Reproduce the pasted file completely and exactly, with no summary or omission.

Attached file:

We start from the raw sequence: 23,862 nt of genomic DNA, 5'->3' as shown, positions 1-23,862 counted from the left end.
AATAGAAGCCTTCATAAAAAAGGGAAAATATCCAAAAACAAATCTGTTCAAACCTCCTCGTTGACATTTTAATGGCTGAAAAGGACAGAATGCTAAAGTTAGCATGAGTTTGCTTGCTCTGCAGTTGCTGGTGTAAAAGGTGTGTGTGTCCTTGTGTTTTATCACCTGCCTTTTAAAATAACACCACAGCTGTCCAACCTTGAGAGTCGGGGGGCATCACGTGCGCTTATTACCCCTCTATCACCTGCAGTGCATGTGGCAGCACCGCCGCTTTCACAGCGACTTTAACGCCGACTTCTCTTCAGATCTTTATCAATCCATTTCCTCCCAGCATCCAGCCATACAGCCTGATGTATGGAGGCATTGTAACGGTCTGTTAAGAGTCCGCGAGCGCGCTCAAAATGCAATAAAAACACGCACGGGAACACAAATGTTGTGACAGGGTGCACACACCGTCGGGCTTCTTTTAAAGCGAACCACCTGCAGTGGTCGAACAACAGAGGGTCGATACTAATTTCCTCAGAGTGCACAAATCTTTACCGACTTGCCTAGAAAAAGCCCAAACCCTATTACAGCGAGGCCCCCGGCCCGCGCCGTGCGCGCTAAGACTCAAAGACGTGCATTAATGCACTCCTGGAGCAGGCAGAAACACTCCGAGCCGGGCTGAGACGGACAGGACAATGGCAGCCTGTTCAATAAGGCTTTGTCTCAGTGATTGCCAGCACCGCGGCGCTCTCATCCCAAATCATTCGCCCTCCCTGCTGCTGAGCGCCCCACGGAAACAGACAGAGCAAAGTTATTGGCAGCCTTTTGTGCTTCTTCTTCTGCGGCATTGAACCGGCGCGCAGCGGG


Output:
We start from the raw sequence: 23,862 nt of genomic DNA, 5'->3' as shown, positions 1-23,862 counted from the left end.
AATAGAAGCCTTCATAAAAAAGGGAAAATATCCAAAAACAAATCTGTTCAAACCTCCTCGTTGACATTTTAATGGCTGAAAAGGACAGAATGCTAAAGTTAGCATGAGTTTGCTTGCTCTGCAGTTGCTGGTGTAAAAGGTGTGTGTGTCCTTGTGTTTTATCACCTGCCTTTTAAAATAACACCACAGCTGTCCAACCTTGAGAGTCGGGGGGCATCACGTGCGCTTATTACCCCTCTATCACCTGCAGTGCATGTGGCAGCACCGCCGCTTTCACAGCGACTTTAACGCCGACTTCTCTTCAGATCTTTATCAATCCATTTCCTCCCAGCATCCAGCCATACAGCCTGATGTATGGAGGCATTGTAACGGTCTGTTAAGAGTCCGCGAGCGCGCTCAAAATGCAATAAAAACACGCACGGGAACACAAATGTTGTGACAGGGTGCACACACCGTCGGGCTTCTTTTAAAGCGAACCACCTGCAGTGGTCGAACAACAGAGGGTCGATACTAATTTCCTCAGAGTGCACAAATCTTTACCGACTTGCCTAGAAAAAGCCCAAACCCTATTACAGCGAGGCCCCCGGCCCGCGCCGTGCGCGCTAAGACTCAAAGACGTGCATTAATGCACTCCTGGAGCAGGCAGAAACACTCCGAGCCGGGCTGAGACGGACAGGACAATGGCAGCCTGTTCAATAAGGCTTTGTCTCAGTGATTGCCAGCACCGCGGCGCTCTCATCCCAAATCATTCGCCCTCCCTGCTGCTGAGCGCCCCACGGAAACAGACAGAGCAAAGTTATTGGCAGCCTTTTGTGCTTCTTCTTCTGCGGCATTGAACCGGCGCGCAGCGGG